Magic is not technology. Wizards and clerics do not manufacture for simple convenience or crude commerce. They are almost always built somewhere for a very good reason, since they take a great deal of time and money for a highly skilled and uncommonly gifted spell caster to create.
Most magic items fall into one of two broad categories – gimmicks and adventuring magic. Gimmicks are uncommon, but not rare because they’re not hard to make and not very expensive. They amuse, delight, and entertain, and on occasion do something useful in a small way. Adventuring magic is by comparison rare, and it is useful for increasing one’s personal power and capabilities to deal with the sorts of problems adventurers often face.
Nearly all, no matter how humble or removed from the adventuring lifestyle, have seen minor magic gimmicks at some point in their lives. Fewer actually own such treasures, but it’s not unheard of for well-off merchants or low nobles to save their money for minor trinkets such as a pot that can make itself hot, or a broom that can sweep itself. Real magic – wands and rings, magic arms, and wondrous devices – is relegated to the wealthy, the powerful, and those adventurers who stumble across such items in the course of their journeys and battles.
Magic items come from one of four principal sources. The first is the distant past. Ruined cities, forgotten treasure vaults, the treasure of dragons, and similar dangerous places often hold powerful items lost, buried, or stolen long ago.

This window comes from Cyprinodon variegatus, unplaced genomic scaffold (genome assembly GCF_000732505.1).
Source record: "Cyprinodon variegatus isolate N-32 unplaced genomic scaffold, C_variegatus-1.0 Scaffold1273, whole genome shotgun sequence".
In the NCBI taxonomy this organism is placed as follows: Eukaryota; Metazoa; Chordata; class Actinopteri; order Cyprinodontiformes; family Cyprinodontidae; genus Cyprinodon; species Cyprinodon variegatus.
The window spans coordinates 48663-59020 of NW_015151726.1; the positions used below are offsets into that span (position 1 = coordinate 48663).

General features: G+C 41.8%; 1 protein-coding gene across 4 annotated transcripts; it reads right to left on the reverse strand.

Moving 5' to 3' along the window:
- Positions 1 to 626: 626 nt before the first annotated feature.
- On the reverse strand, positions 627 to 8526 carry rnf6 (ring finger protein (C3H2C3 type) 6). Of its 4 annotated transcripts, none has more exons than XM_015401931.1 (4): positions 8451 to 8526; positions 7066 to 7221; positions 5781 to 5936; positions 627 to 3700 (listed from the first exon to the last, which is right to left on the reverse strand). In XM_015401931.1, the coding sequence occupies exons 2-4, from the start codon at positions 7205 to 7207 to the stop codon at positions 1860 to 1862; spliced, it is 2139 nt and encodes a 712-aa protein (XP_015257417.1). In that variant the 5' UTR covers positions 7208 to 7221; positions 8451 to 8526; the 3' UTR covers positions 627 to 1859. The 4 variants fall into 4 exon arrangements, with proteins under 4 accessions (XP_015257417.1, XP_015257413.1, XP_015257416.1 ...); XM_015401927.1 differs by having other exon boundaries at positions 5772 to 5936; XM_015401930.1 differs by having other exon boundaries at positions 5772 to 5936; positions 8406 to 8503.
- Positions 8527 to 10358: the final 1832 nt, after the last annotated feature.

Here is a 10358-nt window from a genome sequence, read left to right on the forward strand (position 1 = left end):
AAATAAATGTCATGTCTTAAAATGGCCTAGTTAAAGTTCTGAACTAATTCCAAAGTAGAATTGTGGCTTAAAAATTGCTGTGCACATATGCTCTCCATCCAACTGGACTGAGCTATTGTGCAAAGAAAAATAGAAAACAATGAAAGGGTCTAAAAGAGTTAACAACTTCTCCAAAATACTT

The second source is the powerful temples. Clerical hierarchies are wealthy, well organized, and inclined-to invest in producing magic devices to assist their chosen agents in their duties.
Independent wizards working for whatever mysterious purpose happens to move them are the third major source of magic items. Mercantile wizards (or wizards in the employ of merchants) create much of the gimmick-type magic for specific purposes or markets. Adventuring-type magic of this type is primarily created and strictly controlled by The Order. The Order takes special interest in the most powerful magic items and the few who rebuke their offers often find themselves without said item at some point in the near future, with no direct connection back to The Order. A common phrase often said is, “When The Order makes an offer, you accept”.
Finally, the last major source is the Dwarves. The Dwarves have always been magical artificers of great skill. In their deep halls, mercantile Dwarves ply their trade, and the Trading Companies sell their wares within the great Gnomish trade city of Gnomia.